Or, Four Days in Hell, Two in Outer Space, and Back to Hell
“Prison” (the organizer’s joke word for the 10-day Vipassana silent meditation retreat, also mine) let out this morning, and about 50 happy people dispersed to all points of the compass. It would be difficult to describe the experience in detail, and futile because by design and intent the experience is highly individual.
As well, i managed to break almost every rule in the book during the ten days, so my experience is probably not a decent representation of the course.
One of those rules was “no reading or writing,” but by day 3 i was compulsively keeping illicit notes on what scraps of paper i could find (mostly paper towels) with a pen pilfered from the men’s washroom duty list.
If there’s a chance you may be doing a Vipassana course yourself in the next year or so, i strongly suggest you DO NOT read those notes — not because they contain anything startling or secret but because they may colour your own experience and that would be unfortunate.
That said, there are several things i wish i’d known before going into the course that would have eased my journey, so do read and heed these points:
- The course is canned; it’s not a living, evolving thing taught by live teachers. The whole of the instrucion is in he form of videos and taped of S.N. Goenka, the course’s Burmese founder, recorded in 1991. Don’t let that put you off; he’s a very good teacher, even on video. Just know what to expect. There are “assistant teachers” there to answer your questions.
- Vipassana is the muscular, pain-is-good boot camp of spiritual traditions. I was expecting something like the feel-good experience of my only other retreat — a candy-ass Zen exercise two years ago — and i was rudely shocked by the rigor and demanding nature of this course. It took days to realign my head. Expect to work hard, and working hard at a meditation retreat means two things: sitting and meditating.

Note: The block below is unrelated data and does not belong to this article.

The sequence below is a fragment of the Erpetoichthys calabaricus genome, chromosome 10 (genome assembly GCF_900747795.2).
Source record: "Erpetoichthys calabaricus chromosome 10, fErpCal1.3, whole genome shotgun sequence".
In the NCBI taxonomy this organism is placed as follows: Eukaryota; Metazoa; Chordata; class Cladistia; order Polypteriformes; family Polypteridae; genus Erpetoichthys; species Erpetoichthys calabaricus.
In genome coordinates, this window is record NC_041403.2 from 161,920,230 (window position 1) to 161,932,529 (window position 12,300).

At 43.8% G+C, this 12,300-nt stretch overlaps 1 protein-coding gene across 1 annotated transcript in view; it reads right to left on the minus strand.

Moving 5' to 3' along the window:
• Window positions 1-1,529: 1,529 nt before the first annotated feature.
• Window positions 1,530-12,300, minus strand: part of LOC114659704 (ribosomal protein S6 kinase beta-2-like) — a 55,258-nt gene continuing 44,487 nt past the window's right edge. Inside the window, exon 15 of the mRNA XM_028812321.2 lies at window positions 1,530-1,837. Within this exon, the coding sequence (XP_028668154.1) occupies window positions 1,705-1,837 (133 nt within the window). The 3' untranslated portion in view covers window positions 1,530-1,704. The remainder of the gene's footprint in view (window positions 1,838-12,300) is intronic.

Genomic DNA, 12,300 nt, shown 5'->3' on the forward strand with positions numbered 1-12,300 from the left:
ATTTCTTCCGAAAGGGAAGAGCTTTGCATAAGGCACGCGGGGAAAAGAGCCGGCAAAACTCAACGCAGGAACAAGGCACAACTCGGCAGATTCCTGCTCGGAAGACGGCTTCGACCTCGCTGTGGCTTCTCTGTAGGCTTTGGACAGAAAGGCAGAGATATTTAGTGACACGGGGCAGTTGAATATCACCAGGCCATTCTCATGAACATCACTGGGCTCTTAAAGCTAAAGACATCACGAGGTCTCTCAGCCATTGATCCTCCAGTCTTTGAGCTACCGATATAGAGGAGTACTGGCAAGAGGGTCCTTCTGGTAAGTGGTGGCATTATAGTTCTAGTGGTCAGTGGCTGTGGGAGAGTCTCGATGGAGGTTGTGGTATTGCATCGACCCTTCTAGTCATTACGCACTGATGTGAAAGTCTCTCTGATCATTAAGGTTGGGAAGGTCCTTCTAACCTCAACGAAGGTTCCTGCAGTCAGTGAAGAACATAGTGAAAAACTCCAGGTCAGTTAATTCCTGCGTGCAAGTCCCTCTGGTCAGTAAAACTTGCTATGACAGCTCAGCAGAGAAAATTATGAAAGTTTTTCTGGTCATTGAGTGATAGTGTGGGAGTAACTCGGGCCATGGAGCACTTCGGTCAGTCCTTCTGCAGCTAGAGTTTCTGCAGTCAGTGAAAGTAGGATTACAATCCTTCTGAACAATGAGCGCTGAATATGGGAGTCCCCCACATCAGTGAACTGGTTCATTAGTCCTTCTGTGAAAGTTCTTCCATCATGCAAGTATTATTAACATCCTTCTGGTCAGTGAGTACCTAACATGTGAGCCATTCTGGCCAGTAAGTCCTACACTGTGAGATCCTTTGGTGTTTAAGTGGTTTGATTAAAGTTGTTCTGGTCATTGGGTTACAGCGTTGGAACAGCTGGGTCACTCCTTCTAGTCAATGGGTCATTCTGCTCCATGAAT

- For the love of whatever god(s) you hold dear, put together some kind of meditation seat that you can perch on without moving a muscle for an hour. That’s sixty point zero minutes. Then get used to sitting in it for at least that long. At full stretch you will meditate up to 10 hours a day, and everyone on the course (even the repeat attendees) had trouble with butt, shoulder and back pain. So will you — it’s inevitable — but do what you can.
One key thing, confirmed by the massage therapist/physical trainer i got a ride to Nelson with, is to maintain your lumbar arch: your lower back should arch forward slightly (a belly-out feeling). This stack your spine into vertical column and elps keep you from hunching forward — an invitation to back pain. Pelvic tilt is the key here: your seat should slope down to the front.
- In the initial days of the course, you may descend a mineshaft of boredom so narrow and dark that you will despair of coming out of it sane. I certainly did. At this point you must place your faith in the teacher and the method, and assume there’s a point to the whole exercise. This i didn’t do, and paid the psychological price. Remember, it’s a well developed course that has been taken by probably hundreds of thousands of students. It really does go somewhere, in shipshape logical fashion. Persist. Don’t despair. Or try, at least.
For the curious, i will soon post a hidden page with the (rough, fragmentary log of my 10-day Vipassana retreat.